Review - Assassins (Pleasance Theatre)

There couldn't be a more perfect time to stage Assassins. With a book by John Weidman, which explores the reasons and motivations behind some of the most iconic presidential assassinations in American history, and masterful music and lyrics by Stephen Sondheim, Assassins combines a cleverly told and socially relevant story with witty and whip smart musical theatre tunes, and the result is a poignant masterpiece which reveals the terrifyingly comprehensible reasons behind the dark deeds of some of America's most infamous historical killers.

The cast of Assassins
Fledgling theatre company Sevans Productions have revived this much-loved yet lesser performed musical, complete with a short and silent prologue which draws the audience's attention to none other than president Donald Trump. As if anyone could forget him. 

Moving on from the obligatory MAGA-ism, the bulk of the musical takes place in some sort of assassin purgatory, where historical nasties harp on their convictions. Rather clever set design by director Louise Bakker sees the stage rotate on a large revolve, allowing for plenty of inventive set changes to take place. One particularly striking bit of design sees the assassins slumped in chairs in a glorified waiting room decked out in stars and stripes. It's fascinating to see how the characters interact with each other, separated by generations but brought together by deeds.

The cast of Assassins
As the bebowtied master of ceremonies, also known as the Proprietor, Peter Watts leads an outstanding ensemble of performers who do a uniformly excellent job of humanising the ominous assassins. Highlights of the cast are Abigail Williams’ ditzy Sarah Jane Moore, Andrew Pepper's ostentatious Charles Guiteau, and Jason Kajdi as the Balladeer. The latter begins the musical in what looks like modern dress, overseeing the events and seemingly acting as a mouthpiece for the audience, but as he observes the motivations behind the assassins' actions he is absorbed into their world both literally and metaphorically. When Kajdi shows up again later in the piece, in a starkly lit room, and is introduced as none other than Lee Harvey Oswald, a man teetering on the edge of suicide before being goaded in to shooting JFK, it’s up to the audience to decide the significance of the multiroling which came beforehand.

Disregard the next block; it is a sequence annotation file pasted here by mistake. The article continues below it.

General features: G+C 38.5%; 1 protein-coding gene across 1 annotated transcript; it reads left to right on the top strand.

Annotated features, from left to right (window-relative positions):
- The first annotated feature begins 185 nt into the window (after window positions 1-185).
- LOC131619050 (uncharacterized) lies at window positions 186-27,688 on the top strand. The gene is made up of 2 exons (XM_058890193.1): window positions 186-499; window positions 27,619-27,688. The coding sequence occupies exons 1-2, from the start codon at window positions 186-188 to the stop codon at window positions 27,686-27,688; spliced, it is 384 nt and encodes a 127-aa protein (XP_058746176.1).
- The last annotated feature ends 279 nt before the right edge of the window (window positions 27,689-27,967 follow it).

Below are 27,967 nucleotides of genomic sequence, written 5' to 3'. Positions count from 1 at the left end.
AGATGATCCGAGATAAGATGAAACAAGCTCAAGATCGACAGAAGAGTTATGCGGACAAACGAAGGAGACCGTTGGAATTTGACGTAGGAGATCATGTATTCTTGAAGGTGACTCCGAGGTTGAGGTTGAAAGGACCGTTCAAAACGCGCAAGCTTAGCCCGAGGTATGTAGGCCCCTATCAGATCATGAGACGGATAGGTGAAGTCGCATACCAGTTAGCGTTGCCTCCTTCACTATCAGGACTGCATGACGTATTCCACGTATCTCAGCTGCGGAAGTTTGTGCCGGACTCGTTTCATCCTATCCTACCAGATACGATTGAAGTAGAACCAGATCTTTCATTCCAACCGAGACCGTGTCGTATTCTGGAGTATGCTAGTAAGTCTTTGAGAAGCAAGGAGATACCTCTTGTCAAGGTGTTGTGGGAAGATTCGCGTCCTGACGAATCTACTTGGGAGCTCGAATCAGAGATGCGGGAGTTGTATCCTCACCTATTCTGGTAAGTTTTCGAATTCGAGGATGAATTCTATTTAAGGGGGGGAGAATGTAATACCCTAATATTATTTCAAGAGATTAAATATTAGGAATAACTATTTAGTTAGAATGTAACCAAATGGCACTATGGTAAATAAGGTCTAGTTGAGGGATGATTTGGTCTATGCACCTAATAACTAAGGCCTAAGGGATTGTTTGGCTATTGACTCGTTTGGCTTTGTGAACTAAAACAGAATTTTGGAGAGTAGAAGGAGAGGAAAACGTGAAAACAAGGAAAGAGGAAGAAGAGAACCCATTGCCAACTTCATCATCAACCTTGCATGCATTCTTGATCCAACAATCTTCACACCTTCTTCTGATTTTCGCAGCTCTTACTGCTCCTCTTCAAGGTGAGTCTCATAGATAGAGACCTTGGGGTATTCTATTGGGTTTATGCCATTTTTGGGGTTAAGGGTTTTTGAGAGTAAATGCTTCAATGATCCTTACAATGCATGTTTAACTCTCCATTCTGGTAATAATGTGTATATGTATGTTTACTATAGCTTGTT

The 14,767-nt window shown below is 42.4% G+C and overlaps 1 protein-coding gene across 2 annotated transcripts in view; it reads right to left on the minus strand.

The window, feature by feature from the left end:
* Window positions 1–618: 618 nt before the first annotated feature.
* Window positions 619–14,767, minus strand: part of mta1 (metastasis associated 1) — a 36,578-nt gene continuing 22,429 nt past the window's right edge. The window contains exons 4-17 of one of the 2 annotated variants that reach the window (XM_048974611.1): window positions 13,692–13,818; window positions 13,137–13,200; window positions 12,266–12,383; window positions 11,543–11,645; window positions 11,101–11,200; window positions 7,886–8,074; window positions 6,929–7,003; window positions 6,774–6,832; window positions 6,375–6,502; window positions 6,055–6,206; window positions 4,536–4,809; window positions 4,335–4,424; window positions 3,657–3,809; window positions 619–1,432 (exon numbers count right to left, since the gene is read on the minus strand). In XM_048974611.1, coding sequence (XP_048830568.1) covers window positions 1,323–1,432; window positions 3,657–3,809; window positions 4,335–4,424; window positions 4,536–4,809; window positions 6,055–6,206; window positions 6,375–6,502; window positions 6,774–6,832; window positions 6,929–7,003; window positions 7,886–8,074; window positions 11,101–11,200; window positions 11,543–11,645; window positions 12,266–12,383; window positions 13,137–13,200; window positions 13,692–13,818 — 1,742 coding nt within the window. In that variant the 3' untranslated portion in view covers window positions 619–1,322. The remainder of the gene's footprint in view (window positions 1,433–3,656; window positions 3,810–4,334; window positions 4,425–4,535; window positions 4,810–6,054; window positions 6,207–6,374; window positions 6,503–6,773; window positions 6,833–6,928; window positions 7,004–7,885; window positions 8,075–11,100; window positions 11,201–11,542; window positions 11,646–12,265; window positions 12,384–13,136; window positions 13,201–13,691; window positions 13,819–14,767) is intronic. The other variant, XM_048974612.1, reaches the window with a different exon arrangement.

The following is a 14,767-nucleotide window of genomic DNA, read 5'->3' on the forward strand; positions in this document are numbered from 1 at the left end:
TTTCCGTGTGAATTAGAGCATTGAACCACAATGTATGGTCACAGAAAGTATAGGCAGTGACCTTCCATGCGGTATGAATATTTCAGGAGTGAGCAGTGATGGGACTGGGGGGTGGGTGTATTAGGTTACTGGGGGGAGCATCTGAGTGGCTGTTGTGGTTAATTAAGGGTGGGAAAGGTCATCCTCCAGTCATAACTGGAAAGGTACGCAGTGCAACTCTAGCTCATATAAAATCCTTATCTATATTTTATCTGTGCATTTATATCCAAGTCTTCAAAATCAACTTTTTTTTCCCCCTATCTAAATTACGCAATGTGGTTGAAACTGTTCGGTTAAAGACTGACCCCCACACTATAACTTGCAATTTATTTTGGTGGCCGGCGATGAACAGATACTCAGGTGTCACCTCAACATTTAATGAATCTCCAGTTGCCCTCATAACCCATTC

The overarching message of this production is easy to decipher; all it takes for a disgruntled citizen to change the course of history is just a single bullet. And a reason. At a time when gun laws are yet again making headlines in America, and on this side of the pond we are divided vehemently over Brexit, Assassins plays out like a cautionary tale. One particularly harrowing moment sees the assassins offer their guns to audience members, an action which highlights how each assassin started out as just an ordinary citizen, disgruntled by or disillusioned with their country and its leader. The musical may have been written in 1993, but in today’s unstable political climate climate Assassins feels as relevant as ever.